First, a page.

In order to verify the development of diabetes mellitus in the STZ-treated rats, concentrations of several plasma metabolites and body weight were measured at week 4 and during the treatment and follow-up period at week 6, 8, 10 and 12 (Figure 1). In the entire population of experimental animals of mixed genders, STZ-treated rats showed lower body weight from week 8 to week 12, and significantly increased fasting blood glucose at week 10 and 12 (Figure 2). In STZ-treated group, blood glucose levels were significantly decreased by MVT treatment at week 10 and 12 (Figure 2). However, male STZ-treated rats showed a significant rise in fasting blood glucose level at week 10 and 12 and a marked decrease in body weight from week 6 to the end of the follow up period (Figure 3a and c) showing the development of diabetes mellitus. Female STZ-treated rats failed to show elevated serum fasting glucose level and reduced body weight during the whole follow up period (Figure 3b and d).
Figure 2

Body weight (panel a, n = 18-20) and fasting blood glucose level (panel b, n = 18-20) in mixed genders. Values are means ± SEM, *p < 0.05 control vs. diabetes; #p ≤ 0.05 vehicle vs. vitamin in case an interaction was found between the two factors (control/diabetes and placebo/MVT).

Figure 3

Body weight (panel a, n = 10-11in males and panel b, n = 8-9 in females) and fasting blood glucose level (panel c, n = 10-11 in males, panel d, n = 8-9 in females). Values are means ± SEM, *p < 0.05 control vs. diabetes; #p ≤ 0.05 vehicle vs. vitamin in case an interaction was found between the two factors (control/diabetes and placebo/MVT).

Oral glucose tolerance test showed increased area under the curve (AUC) in mixed genders, male and female in STZ-treated rats at week 4, 8 and 12 showing impaired glucose tolerance (Figures 4 and5 and Table 2). MVT treatment showed significant decrease in OGTT AUC values at week 12 in case of mixed genders (Table 2). Separating the genders, multivitamin treatment decreased significantly the OGTT AUC only in male STZ-treated rats at week 8 and 12 proving an anti-diabetic effect of multivitamin treatment (Table 2). However, MVT treatment did not change OGTT AUC in male control rats (Table 2). Interestingly, AUC remained unchanged by multivitamin treatment in female animals both in STZ-treated and control groups as well as at week 8 and 12 (Table 2).
Figure 4

Blood glucose in both genders at week 4, 8 and 12. Values are means ± SEM, *p < 0.05 control vs. diabetes; n = 18-20 in each group. #p ≤ 0.05 vehicle vs. vitamin in case an interaction was found between the two factors (control/diabetes and placebo/MVT). Panel a demonstrates blood glucose concentration at week 4, Panel b at week 8 and Panel c at week 12.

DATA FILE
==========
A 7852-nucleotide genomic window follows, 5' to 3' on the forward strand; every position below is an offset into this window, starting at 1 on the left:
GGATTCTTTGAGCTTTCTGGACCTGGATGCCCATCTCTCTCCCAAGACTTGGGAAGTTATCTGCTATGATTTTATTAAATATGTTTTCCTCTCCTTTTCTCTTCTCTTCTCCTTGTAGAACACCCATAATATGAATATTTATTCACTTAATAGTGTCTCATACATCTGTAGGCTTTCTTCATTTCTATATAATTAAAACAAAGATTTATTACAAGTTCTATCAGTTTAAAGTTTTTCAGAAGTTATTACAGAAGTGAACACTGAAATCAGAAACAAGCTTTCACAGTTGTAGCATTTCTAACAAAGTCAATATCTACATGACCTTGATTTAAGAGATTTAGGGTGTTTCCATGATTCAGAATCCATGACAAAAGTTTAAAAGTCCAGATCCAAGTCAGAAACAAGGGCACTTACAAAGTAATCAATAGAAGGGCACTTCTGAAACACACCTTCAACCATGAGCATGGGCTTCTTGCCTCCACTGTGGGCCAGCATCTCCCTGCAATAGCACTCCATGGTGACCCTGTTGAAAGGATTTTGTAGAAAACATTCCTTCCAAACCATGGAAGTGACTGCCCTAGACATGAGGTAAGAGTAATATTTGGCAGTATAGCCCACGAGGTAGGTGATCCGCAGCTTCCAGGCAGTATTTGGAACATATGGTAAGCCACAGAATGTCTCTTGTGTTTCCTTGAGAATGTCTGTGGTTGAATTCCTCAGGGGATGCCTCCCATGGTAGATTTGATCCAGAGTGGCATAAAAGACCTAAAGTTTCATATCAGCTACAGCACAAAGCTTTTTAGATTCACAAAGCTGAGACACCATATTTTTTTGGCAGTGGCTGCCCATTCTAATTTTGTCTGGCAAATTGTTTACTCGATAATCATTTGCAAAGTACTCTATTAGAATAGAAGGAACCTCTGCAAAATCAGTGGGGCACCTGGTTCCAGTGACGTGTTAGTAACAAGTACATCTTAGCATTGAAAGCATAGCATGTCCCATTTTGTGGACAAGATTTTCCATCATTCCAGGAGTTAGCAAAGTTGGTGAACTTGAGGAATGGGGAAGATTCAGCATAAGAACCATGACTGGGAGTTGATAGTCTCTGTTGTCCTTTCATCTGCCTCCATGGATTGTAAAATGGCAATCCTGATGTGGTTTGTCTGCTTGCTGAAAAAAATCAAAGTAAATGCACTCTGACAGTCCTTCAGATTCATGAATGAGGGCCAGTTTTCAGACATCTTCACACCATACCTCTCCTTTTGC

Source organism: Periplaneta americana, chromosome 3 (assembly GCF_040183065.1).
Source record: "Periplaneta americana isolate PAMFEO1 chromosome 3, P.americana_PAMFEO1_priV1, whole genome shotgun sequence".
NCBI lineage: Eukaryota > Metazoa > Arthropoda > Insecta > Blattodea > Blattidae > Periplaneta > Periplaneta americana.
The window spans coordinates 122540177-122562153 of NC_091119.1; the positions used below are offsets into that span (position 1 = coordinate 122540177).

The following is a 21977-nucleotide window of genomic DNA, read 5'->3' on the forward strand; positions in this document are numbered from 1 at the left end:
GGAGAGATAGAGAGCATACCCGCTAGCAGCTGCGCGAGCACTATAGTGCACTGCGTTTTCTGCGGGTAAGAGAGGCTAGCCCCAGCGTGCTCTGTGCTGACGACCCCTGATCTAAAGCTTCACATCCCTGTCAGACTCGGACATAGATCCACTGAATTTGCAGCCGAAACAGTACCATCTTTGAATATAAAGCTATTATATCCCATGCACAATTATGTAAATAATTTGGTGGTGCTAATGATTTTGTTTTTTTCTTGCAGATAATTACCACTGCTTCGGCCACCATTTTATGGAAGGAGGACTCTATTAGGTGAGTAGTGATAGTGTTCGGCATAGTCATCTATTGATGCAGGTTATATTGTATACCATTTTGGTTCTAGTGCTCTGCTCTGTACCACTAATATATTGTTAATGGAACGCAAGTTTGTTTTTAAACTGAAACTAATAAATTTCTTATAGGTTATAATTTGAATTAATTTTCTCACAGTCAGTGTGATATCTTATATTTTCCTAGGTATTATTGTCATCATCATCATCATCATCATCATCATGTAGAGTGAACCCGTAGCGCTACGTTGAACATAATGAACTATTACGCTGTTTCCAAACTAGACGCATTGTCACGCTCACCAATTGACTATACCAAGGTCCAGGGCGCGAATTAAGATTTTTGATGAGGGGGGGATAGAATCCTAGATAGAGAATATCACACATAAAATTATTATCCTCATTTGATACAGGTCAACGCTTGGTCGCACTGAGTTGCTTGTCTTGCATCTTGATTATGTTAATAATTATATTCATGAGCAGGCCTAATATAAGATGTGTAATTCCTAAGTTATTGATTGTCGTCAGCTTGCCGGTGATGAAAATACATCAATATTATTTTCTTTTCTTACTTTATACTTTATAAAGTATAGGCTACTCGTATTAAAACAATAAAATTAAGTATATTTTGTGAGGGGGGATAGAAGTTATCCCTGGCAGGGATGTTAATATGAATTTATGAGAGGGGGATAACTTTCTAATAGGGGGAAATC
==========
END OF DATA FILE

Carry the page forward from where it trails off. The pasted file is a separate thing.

Figure 5

Blood glucose in males (n = 10-11) and females (n = 8-9) at week 4, 8 and 12. Values are means ± SEM, *p < 0.05 control vs. diabetes; #p ≤ 0.05 vehicle vs. vitamin in case an interaction was found between the two factors (control/diabetes and placebo/MVT). Panel a demonstrates blood glucose concentartions at week 4 in males, Panel b at week 8 in males, Panel c at week 12 in males, Panel d at week 4 in females, Panel e at week 8 in females and Panel f at week 12 in females.

Table 2

OGTT AUC glucose values

OGTT AUC glucose (min*mmol/L)

Control

Diabetes*

Week

n

Vehicle

MVT

Vehicle

MVT

Mixed genders

818 ± 22

821 ± 18

1615 ± 84

1539 ± 82

4

18-20

Mixed genders

895 ± 22

900 ± 21

1723 ± 76

1480 ± 86

8

18-20

Mixed genders

858 ± 13

866 ± 17

1942 ± 123

1596 ± 108#

12

18-20

Males

829 ± 24

846 ± 13

1754 ± 114

1613 ± 112

4

10-11

Males

940 ± 17

932 ± 24

1816 ± 126

1384 ± 74#

8

10-11

Males

868 ± 14

884 ± 25

2076 ± 195

1486 ± 130#

12

10-11

Females

808 ± 41

785 ± 37

1444 ± 102

1437 ± 118

4

8-9

Females

839 ± 38

857 ± 33

1609 ± 59

1597 ± 167

8

8-9

Females

846 ± 25

841 ± 12

1776 ± 75

1746 ± 181

12

8-9

Two Way ANOVA, *p < 0.05, Control vs. Diabetes including all groups in all time points, #p ≤ 0.05 vehicle vs. vitamin in case an interaction was found between the two factors (control/diabetes and placebo/MVT).

HbA1c level was significantly higher in STZ-induced diabetes in mixed genders, as well as in males and females respectively as compared to controls (Figure 6) at week 12. Interestingly, multivitamin treatment has significantly reduced HbA1c level only in STZ-treated males without having any effect in STZ-treated females and control animals in both genders (Figure 6).Serum insulin concentration was significantly decreased in STZ-treated animals proving beta cell damage (Figure 7). MVT treatment showed a statistically not significant increasing tendency in STZ-treated animals (Figure 7). Separate evaluation of the data of the genders revealed that multivitamin treatment improved serum insulin level in STZ-treated males; however, serum insulin levels remained unaffected by the multivitamin treatment in control males (Figure 7). Neither diabetes mellitus, nor multivitamin treatment had a significant effect on serum insulin levels in female animals (Figure 7).